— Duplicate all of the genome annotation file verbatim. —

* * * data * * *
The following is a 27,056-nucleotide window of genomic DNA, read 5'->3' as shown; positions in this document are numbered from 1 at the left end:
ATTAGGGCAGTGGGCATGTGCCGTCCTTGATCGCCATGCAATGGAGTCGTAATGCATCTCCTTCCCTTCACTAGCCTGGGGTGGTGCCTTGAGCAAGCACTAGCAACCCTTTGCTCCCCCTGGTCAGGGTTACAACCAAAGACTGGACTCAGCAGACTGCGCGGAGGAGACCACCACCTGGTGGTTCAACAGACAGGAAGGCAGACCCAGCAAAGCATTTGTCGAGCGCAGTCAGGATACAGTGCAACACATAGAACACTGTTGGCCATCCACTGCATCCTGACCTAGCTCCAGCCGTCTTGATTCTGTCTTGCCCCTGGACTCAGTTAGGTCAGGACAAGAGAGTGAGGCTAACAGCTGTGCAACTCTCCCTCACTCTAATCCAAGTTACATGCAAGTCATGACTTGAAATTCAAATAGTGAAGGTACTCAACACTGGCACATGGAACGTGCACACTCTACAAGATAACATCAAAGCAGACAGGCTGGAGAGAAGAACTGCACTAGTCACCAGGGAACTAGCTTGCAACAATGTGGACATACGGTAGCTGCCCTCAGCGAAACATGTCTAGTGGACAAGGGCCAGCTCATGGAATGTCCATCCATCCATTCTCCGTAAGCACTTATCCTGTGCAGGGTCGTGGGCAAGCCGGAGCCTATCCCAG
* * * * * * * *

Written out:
The following is a 27,056-nucleotide window of genomic DNA, read 5'->3' as shown; positions in this document are numbered from 1 at the left end:
ATTAGGGCAGTGGGCATGTGCCGTCCTTGATCGCCATGCAATGGAGTCGTAATGCATCTCCTTCCCTTCACTAGCCTGGGGTGGTGCCTTGAGCAAGCACTAGCAACCCTTTGCTCCCCCTGGTCAGGGTTACAACCAAAGACTGGACTCAGCAGACTGCGCGGAGGAGACCACCACCTGGTGGTTCAACAGACAGGAAGGCAGACCCAGCAAAGCATTTGTCGAGCGCAGTCAGGATACAGTGCAACACATAGAACACTGTTGGCCATCCACTGCATCCTGACCTAGCTCCAGCCGTCTTGATTCTGTCTTGCCCCTGGACTCAGTTAGGTCAGGACAAGAGAGTGAGGCTAACAGCTGTGCAACTCTCCCTCACTCTAATCCAAGTTACATGCAAGTCATGACTTGAAATTCAAATAGTGAAGGTACTCAACACTGGCACATGGAACGTGCACACTCTACAAGATAACATCAAAGCAGACAGGCTGGAGAGAAGAACTGCACTAGTCACCAGGGAACTAGCTTGCAACAATGTGGACATACGGTAGCTGCCCTCAGCGAAACATGTCTAGTGGACAAGGGCCAGCTCATGGAATGTCCATCCATCCATTCTCCGTAAGCACTTATCCTGTGCAGGGTCGTGGGCAAGCCGGAGCCTATCCCAG